Case Studies and Articles

Getting the New Development Officer Off to a Fast Start – Vaughn Henry & Associates

One of the things I’ve learned about helping new development officers is that the quicker they can find partners amongst for-profit advisors, the faster they can get their programs off the ground.  Why is that?  A Prince survey of wealthy donors published in 1997 stated that for-profit advisors motivated 78.3% of planned gifts.  Since many development officers come up through the ranks as educators or social workers, few have a lot of real world financial experience with significant wealth, so some donors may not feel comfortable divulging information of a confidential nature to employees of charities.  On the other hand, the gatekeepers to private wealth are the professional advisors, so it makes sense to create planning partnerships to further your program’s success. 

Once settled into the job, a new development officer should gather other professional advisors around and create a synergistic relationship.  Where to start?  Find a mentor, even a virtual one, and bounce ideas around.  You’ll never learn if you don’t ask questions because this is a complicated business.  Unfortunately, most development people are thrown into the deep end of the pool without any training and they are soon overwhelmed.  With all of the technical material to learn, information on the charity’s mission and history to absorb, and donor cultivation to keep current, there’s more than enough to stay busy, so delegate the learning to a support group.  Start a planned giving committee and make use of community resources, encourage a bank or financial services firm to co-sponsor an event, find area speakers who are respected and knowledgeable to reinforce frequent presentations.  Offer workshops and ongoing training for advisors, establish relationships and you’ll encourage more cooperation but accept the fact that donors are inclined to support more than one charity.  The problem with some advisors (I’m being blunt here) is that they usually have to see why it’s helpful to them and their clients, and not just an altruistic, tax deductible strategy that many development officers use to motivate gifts from donors.  By presenting objective solutions to donors’ financial and estate planning problems, you can educate advisors how planned giving fits into the process.  Client donors seek advice from many sources, often listening to the last person who talked to them.  If every advisor they refer to validates the planning process and gift planning tools, they will be more comfortable doing something unnatural, i.e., giving their stuff away while they’re still using it. 

Other tools to use?  Make use of the Internet discussion groups, which are especially important in small development shops with no one to bounce ideas around.  Join your local planned giving council and get involved.  Attend workshops and seminars, get as many of your pre-approved committee members as you can to come to your organization and do programs for both the staff and donors, learn wherever you can.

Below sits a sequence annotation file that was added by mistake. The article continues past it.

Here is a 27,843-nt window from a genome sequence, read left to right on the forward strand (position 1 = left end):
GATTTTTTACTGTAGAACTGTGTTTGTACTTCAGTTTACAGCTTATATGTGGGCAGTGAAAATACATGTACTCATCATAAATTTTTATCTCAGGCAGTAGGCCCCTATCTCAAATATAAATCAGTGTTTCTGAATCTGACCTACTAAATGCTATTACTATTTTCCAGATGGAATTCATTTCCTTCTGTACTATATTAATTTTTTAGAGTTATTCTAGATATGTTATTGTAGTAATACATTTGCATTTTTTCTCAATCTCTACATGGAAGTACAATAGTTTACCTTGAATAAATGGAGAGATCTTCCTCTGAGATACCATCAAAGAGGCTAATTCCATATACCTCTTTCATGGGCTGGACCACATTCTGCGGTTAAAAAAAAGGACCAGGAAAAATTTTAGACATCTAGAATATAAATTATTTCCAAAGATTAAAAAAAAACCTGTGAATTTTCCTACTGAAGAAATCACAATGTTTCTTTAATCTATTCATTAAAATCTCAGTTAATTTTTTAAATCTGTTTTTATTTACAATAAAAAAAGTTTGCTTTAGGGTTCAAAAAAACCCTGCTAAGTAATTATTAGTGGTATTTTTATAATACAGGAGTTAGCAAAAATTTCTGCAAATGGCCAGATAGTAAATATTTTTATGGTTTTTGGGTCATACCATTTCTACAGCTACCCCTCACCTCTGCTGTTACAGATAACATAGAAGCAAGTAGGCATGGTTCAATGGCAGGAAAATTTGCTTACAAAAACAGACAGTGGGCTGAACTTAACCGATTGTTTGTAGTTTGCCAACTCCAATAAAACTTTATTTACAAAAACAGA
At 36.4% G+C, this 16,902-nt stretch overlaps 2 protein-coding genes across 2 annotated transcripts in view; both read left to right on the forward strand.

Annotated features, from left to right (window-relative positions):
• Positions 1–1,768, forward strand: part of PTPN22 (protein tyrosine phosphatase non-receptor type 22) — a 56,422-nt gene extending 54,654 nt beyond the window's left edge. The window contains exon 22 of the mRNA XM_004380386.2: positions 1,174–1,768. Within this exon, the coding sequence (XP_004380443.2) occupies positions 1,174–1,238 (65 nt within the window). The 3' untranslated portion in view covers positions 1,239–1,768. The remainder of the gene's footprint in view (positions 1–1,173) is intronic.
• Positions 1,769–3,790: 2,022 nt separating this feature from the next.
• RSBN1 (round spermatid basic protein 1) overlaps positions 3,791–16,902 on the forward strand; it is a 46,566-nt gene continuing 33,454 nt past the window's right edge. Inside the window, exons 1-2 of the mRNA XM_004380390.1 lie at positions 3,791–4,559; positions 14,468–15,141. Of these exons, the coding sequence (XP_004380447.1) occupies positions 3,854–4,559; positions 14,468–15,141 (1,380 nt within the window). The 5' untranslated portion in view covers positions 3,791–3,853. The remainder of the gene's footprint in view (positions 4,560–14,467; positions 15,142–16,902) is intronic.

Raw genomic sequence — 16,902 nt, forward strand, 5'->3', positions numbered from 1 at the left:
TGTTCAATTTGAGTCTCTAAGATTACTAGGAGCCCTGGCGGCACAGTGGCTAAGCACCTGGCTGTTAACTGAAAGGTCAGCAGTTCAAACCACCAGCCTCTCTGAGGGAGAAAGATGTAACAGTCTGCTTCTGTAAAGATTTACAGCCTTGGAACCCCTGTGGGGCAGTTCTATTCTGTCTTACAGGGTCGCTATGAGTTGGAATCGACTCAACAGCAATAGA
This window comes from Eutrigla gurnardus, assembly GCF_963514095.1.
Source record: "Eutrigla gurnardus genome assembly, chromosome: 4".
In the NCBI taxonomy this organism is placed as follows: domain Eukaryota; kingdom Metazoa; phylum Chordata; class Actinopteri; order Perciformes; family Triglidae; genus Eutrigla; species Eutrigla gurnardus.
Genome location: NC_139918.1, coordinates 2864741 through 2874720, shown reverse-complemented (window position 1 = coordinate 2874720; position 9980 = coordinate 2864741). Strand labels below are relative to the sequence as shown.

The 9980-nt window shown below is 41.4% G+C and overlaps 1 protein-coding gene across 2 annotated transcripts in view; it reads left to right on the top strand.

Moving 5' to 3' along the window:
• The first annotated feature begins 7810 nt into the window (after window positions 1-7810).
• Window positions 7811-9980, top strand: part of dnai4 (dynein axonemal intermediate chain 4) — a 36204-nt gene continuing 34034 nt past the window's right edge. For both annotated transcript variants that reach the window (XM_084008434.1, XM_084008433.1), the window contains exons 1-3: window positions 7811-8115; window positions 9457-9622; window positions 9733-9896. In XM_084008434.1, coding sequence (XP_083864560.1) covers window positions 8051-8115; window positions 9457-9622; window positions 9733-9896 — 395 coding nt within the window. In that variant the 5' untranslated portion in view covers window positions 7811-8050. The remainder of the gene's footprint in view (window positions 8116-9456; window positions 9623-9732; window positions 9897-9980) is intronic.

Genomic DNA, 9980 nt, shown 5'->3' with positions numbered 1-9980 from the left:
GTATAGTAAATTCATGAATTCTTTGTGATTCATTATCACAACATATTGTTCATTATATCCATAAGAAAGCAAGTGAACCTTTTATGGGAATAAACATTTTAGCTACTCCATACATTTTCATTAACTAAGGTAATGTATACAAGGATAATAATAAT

As an example of the collegiality found on the Internet, I asked for some suggestions for new development officers and was offered several excellent ideas, some of which follow:

·      “No one makes a gift until asked to do so.” — Sam Highsmith, JD

·      “Do your giving while you’re living so you’re knowing where it’s going.” — Hal Moorman

·      “Give appreciated capital assets while you’re alive.  Leave IRD assets at death.” — Douglas Wise

·      “if you are benefiting another person who is not your spouse with your charitable gift, it will cost you either unified credit or gift tax” — Stuart Sullivan

·      “if you are wealthy enough, your are going to be a philanthropist when you die, you can choose the charities or the government will choose them for you”  — Stuart Sullivan

·      “Many individuals do not know what the term “charitably inclined” or “nonprofit” means.  However, they are apt to respond positively when asked, “have any organizations meant a lot to you or your family, such as your church or university or Girl Scouts?”  — Kate Busch

·      “Remember, new development person, it costs money to give money away.  Treat a prospect with respect because a gift is an expense from her/his perspective.” — Dick Zinzer

·       “Using a private foundation as the donee charity can permit a family to control the manner in which the family’s wealth is dispensed for social causes, be a focal point for future family interaction, give children, grandchildren, and descendants a clear sense of social and moral duty and purpose, not to mention providing substantial tax deductions.” — Wes Yang, Esq.

·      If you have to make a choice, develop your people skills first and the technical knowledge second.  You meet the people, you can hire the technicians. — Mike Howell

·      “Generally, you should make a charitable bequest out of an IRA or other retirement plan rather than from your will or revocable trust.” — Scott Blakesley, Esq.

Copyright 1999 – Vaughn W. Henry